The sister of Seamus Ludlow, a Dundalk forestry worker shot dead in 1976,
has said she fears she will die before the truth about her brother's murder is
Kathleen Donegan (73), from Dromintee in south Armagh, was rushed to Daisy
Hill Hospital in Newry on Tuesday after she fell and broke her hip.
Since then, she has contracted several life-threatening infections. She was
transferred yesterday (Friday) morning to the Royal Victoria Hospital in
Belfast for surgery.
From her hospital bed, Mrs Donegan, who has two surviving sisters and a
brother, told relatives she wanted to see a public inquiry into Mr Ludlow's
death before she died.
"I think my mother has been through enough," her daughter Anne
"She has had a terrible year – she has been in and out of hospital
for months – but this week has been one of the worst times for her. She has
been in a lot of pain and we just wanted to see her get the operation and get
"The nurses and doctors in Daisy Hill and the Royal have been
brilliant, but being in hospital for so long has left her very weak and
vulnerable to infection. The one thing she said to us was that she wanted to
be around for the truth to come out about my Uncle Seamus's murder."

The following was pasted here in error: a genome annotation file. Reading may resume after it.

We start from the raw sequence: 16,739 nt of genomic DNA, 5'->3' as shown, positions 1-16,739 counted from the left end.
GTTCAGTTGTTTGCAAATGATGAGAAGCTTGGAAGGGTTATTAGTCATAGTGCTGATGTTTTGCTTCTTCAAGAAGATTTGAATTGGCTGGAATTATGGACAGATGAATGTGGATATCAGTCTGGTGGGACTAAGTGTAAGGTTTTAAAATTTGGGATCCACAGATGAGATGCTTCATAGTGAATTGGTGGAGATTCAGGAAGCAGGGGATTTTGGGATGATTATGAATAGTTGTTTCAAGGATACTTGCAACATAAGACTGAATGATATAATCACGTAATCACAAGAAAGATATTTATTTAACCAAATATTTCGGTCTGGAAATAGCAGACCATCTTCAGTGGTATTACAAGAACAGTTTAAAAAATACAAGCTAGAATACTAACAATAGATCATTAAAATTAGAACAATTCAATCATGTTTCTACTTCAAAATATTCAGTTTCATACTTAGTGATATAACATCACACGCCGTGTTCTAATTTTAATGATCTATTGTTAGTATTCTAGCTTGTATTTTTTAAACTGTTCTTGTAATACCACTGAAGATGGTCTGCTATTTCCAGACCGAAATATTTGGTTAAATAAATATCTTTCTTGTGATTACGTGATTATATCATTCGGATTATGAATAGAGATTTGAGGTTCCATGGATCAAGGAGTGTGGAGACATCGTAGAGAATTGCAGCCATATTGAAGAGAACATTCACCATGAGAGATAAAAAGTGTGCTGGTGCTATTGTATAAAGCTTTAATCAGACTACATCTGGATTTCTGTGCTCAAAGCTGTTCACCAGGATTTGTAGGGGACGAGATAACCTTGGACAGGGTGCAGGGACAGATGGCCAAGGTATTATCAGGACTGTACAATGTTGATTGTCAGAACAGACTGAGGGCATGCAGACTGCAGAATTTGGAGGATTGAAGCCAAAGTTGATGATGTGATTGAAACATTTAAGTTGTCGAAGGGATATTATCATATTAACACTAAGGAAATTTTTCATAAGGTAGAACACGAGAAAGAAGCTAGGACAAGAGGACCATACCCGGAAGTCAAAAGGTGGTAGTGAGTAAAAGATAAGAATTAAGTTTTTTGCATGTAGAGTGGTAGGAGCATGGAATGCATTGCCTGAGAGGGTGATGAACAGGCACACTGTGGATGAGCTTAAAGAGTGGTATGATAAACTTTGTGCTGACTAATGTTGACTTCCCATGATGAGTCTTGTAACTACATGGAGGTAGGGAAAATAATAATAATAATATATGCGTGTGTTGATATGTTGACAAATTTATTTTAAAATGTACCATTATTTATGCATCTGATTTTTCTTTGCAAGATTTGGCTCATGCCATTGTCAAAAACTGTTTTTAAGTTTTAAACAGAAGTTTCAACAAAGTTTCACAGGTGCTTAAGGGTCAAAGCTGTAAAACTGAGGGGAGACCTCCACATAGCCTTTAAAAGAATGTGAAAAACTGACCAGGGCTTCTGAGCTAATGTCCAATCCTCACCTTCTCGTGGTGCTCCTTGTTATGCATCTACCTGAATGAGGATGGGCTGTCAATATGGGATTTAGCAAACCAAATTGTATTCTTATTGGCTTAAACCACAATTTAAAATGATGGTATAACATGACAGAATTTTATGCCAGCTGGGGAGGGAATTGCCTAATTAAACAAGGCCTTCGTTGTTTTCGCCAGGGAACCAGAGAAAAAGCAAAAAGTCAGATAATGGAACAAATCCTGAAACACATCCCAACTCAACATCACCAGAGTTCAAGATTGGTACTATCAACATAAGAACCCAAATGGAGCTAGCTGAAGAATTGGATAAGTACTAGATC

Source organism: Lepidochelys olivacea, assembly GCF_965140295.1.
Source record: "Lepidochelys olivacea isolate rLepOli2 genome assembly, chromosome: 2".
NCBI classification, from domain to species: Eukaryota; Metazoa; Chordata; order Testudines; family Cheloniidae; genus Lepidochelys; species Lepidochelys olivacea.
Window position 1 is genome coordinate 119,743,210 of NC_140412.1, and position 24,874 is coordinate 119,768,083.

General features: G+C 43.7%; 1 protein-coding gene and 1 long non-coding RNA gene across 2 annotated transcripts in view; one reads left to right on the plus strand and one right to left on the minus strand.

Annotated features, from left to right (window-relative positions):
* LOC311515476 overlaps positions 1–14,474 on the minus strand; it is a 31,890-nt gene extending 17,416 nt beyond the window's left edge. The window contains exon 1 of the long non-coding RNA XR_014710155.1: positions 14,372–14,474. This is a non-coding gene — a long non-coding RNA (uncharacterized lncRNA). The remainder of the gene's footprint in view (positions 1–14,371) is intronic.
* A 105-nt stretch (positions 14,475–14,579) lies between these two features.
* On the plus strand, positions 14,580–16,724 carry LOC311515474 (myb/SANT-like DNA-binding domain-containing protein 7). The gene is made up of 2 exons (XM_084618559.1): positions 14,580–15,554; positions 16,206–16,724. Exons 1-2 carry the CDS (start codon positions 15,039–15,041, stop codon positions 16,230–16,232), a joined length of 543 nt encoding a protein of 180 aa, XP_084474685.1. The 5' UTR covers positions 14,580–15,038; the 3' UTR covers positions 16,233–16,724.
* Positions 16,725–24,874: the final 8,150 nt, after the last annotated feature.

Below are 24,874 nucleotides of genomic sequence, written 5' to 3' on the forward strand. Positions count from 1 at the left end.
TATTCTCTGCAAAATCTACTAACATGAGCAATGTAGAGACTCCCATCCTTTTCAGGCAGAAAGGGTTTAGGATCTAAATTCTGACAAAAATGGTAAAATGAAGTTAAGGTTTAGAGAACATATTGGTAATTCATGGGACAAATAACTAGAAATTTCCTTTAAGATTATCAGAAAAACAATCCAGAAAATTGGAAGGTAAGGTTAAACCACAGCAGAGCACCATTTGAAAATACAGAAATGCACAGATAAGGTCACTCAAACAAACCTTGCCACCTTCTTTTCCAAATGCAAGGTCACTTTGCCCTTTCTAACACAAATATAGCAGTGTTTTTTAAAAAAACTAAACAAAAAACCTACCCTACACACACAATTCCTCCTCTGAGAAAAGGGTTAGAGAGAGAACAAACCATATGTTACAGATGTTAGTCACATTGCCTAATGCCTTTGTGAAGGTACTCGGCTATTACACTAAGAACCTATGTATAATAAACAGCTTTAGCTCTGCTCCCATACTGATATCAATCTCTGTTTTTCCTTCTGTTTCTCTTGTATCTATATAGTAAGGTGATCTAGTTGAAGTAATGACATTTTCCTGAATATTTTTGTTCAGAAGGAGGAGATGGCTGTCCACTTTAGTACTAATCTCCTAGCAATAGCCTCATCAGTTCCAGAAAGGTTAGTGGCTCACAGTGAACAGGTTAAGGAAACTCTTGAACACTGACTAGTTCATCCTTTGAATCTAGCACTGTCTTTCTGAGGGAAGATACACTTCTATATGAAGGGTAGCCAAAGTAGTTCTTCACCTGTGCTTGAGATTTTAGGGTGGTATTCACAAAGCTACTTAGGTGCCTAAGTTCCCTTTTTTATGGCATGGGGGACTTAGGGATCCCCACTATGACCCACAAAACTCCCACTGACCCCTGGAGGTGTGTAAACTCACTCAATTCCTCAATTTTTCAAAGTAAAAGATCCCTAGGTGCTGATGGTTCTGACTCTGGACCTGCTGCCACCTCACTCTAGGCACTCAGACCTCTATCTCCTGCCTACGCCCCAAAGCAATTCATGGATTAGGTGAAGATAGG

Mr Ludlow, a bachelor, was walking home from a pub outside Dundalk in May
1976 when he was bundled into a car by loyalists, two of whom are alleged to
have been members of the UDR. His body was found in a laneway near his home.
He was not involved in any political activity, but in the weeks after his
murder his family alleged gardai spread rumours that the IRA killed him
because he was an informer.
The claim was strenuously denied by republicans and the victim's family.
Mr Justice Barron, who published a report for the Irish government into the
Dublin and Monaghan bombings earlier this year, is currently examining the
case. Relatives of Mr Ludlow met the former judge last month and were told
that the findings would be ready by the end of September.
Michael Donegan, who has long campaigned for a public inquiry into his
uncle's murder, said the family had been waiting almost 30 years for justice.
"We are still waiting for a fresh inquest to be opened in Dundalk. It
was announced in July 2002 and it still hasn't opened," he said.
"We met Justice Barron just over a month ago. In fact we have seen him
several times in Dundalk and Dublin.
"The family's main focus remains getting a public inquiry. I don't
know if Barron is going to recommend one, or if it is even in his power to do
so, but we will keep pushing for that. It has been an awful long wait and the
truth is that time is running out for my mother and her siblings."